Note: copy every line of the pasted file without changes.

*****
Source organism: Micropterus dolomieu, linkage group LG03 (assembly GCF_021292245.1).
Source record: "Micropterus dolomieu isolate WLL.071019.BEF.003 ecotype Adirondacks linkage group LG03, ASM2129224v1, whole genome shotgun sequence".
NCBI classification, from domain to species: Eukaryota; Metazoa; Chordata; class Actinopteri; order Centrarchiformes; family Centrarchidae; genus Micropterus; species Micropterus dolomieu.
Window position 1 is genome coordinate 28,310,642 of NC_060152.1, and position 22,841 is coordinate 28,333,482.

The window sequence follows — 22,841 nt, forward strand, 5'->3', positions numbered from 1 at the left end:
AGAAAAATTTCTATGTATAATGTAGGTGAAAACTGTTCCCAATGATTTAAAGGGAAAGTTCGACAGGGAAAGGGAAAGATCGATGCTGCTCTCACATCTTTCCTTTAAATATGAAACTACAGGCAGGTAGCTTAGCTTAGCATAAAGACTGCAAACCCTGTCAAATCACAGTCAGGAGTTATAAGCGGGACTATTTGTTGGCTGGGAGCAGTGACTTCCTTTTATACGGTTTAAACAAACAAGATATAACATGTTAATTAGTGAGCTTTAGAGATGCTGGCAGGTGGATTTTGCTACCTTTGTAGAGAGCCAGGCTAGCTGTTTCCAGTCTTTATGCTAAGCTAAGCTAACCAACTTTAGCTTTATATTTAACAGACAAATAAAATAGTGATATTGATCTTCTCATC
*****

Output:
Source organism: Micropterus dolomieu, linkage group LG03 (assembly GCF_021292245.1).
Source record: "Micropterus dolomieu isolate WLL.071019.BEF.003 ecotype Adirondacks linkage group LG03, ASM2129224v1, whole genome shotgun sequence".
NCBI classification, from domain to species: Eukaryota; Metazoa; Chordata; class Actinopteri; order Centrarchiformes; family Centrarchidae; genus Micropterus; species Micropterus dolomieu.
Window position 1 is genome coordinate 28,310,642 of NC_060152.1, and position 22,841 is coordinate 28,333,482.

The window sequence follows — 22,841 nt, forward strand, 5'->3', positions numbered from 1 at the left end:
AGAAAAATTTCTATGTATAATGTAGGTGAAAACTGTTCCCAATGATTTAAAGGGAAAGTTCGACAGGGAAAGGGAAAGATCGATGCTGCTCTCACATCTTTCCTTTAAATATGAAACTACAGGCAGGTAGCTTAGCTTAGCATAAAGACTGCAAACCCTGTCAAATCACAGTCAGGAGTTATAAGCGGGACTATTTGTTGGCTGGGAGCAGTGACTTCCTTTTATACGGTTTAAACAAACAAGATATAACATGTTAATTAGTGAGCTTTAGAGATGCTGGCAGGTGGATTTTGCTACCTTTGTAGAGAGCCAGGCTAGCTGTTTCCAGTCTTTATGCTAAGCTAAGCTAACCAACTTTAGCTTTATATTTAACAGACAAATAAAATAGTGATATTGATCTTCTCATC